The Three Dharma Robes
A bhikshu had to wear three different types of dharma robes, called tricīvaram : a robe for the upper body, a robe to wear on the lower body, and the saṇghāṭī [Tib.namjar] or outer robe to be worn on top. According to the Mulasarvastivada Vinaya in the Tibetan canon, the saṇghāṭī outer robe was only to be worn only by bhiksus on seven particular occasions. When it was not being worn, it was to be respected and kept in a safe place. All three dharma robes must be so plain that no one could feel attachment to them. Monastic robes had to made by sewing together scraps of fabrics which had been thrown out as useless, or they were made from fabric cut into small pieces offered by devotees and then sewn back together. No brand name, and nothing striking to attract attention.
The Japanese scholar Hirakawa Akira asserts that monastic robes must be dyed a light brown color called kāsāya before use. According to the Tibetan Mulasarvastivada vinaya, only robes that are red, yellow, and blue may be worn, and the dyes must not be bright. But if a donor gives a very brightly colored cloth, it should be washed three times in water, and if it still has not faded, it may be worn without fault. (One does not see monastics wearing blue).
Tibetan texts on the vinaya, give an idea of the measurements: the lower robe must be five panels or pieces in length, the upper robe seven, and the saṇghāti between nine and twenty-five. In width, lower robes must be one and a half panels; the upper robe and saṇghati must be two and a half panels.
These days we don’t see the robes that were worn by early Buddhists. The closest would be the Theravadans in Sri Lanka, Thailand, or Laos. Tibetan robes are fairly similar to the original. The least similar are the Chinese robes.
The Sangha’s Food and Lodging
One of the distinguishing features of the early Buddhist Sangha was the requirement to go on alms rounds to obtain food. It was a demanding practice: to be satisfied merely to have one’s stomach filled, not to pick and choose, not to criticize the quality of food or discuss likes and dislikes.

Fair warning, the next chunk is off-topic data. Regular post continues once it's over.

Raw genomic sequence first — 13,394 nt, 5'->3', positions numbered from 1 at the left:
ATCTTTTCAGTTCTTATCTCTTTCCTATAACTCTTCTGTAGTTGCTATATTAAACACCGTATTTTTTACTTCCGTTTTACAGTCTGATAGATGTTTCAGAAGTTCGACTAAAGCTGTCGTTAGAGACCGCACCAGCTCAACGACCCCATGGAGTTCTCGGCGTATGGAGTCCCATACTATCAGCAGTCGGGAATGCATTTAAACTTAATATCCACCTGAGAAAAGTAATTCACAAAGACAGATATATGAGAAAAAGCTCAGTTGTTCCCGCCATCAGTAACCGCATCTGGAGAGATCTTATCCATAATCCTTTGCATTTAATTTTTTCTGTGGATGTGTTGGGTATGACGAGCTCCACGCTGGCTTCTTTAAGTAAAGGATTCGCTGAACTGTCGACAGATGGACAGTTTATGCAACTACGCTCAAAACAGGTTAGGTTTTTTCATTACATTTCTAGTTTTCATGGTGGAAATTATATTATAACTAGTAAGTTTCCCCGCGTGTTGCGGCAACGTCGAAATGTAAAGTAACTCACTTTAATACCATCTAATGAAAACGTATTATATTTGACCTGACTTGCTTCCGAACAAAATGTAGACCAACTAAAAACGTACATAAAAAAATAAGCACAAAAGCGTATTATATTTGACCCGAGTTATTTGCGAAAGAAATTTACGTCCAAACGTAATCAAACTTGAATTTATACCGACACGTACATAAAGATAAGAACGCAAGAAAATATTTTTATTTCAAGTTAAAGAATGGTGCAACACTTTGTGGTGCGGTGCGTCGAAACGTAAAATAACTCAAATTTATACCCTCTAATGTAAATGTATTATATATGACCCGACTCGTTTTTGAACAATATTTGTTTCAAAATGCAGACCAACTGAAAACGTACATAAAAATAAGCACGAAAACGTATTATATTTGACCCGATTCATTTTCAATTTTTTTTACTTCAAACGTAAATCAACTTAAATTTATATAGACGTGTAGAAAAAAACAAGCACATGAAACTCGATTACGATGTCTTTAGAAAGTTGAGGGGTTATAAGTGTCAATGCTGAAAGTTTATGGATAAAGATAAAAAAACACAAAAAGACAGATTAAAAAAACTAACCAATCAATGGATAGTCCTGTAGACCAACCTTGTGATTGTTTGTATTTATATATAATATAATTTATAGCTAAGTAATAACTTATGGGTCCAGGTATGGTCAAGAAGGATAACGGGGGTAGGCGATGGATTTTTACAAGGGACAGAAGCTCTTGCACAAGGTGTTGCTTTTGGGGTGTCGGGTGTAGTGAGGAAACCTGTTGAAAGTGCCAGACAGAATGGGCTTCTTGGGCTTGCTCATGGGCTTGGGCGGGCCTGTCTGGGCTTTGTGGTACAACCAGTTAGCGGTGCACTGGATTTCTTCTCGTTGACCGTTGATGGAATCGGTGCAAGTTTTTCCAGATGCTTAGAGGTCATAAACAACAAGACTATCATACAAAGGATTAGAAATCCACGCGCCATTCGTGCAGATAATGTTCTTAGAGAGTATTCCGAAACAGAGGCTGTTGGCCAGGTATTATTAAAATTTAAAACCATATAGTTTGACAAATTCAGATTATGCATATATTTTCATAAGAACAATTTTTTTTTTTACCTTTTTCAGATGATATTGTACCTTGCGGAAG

According to a citation in the Pali Vinaya, they were to avoid rich households, but the Tibetan scriptures shunned this kind of discrimination. Alms should be asked without distinction between rich or poor, eaten to the last bite, and finished before solar noon. They were allowed to eat meat on condition that they had not seen, heard, or suspected the animal was slaughtered for their sake. As each family had to kill one of their domestic animals to have meat it was important to enquire. Or they could eat meat in place of medicine if they were sick. Furthermore, they ate only once a day, a “single seat.” If they were healthy, they were not allowed to drink milk, milk porridge, or milk products, because these were considered fine foods.
The lifestyle at the time was very difficult compared to now, the Karmapa commented.
As for lodging, when bhikshus were traveling and there was no place prepared ahead of time for them to stay, they had to sleep outside, frequently under trees. Except during the monsoon in India, it rains infrequently, so even if they had to sleep under trees it was not too difficult. There were some in the sangha who on their own initiative lived an even more ascetic lifestyle. Later, the twelve qualities of training in asceticism were compiled and given the name of dhūtaguṇa: staying in solitude, subsisting on alms, and so on. The elder Mahakāśyapa was well known for keeping the qualities of training.
It was similar to Milarepa’s asceticism, Karmapa concluded.
The Karmapa reflected on how difficult this would be if monastics at the Kagyu Monlam Chenmo in Bodhgaya had to abide by these rules and go on alms rounds to the local Indian villages. They would be taking food from poor people in ragged clothing contrasting with the fine clean robes of the monks. Now if we try to do these ascetic practices it would be considered strange. Indian society and current society are completely different. We have to fit in with our society.
At this the Karmapa concluded the first day of teaching.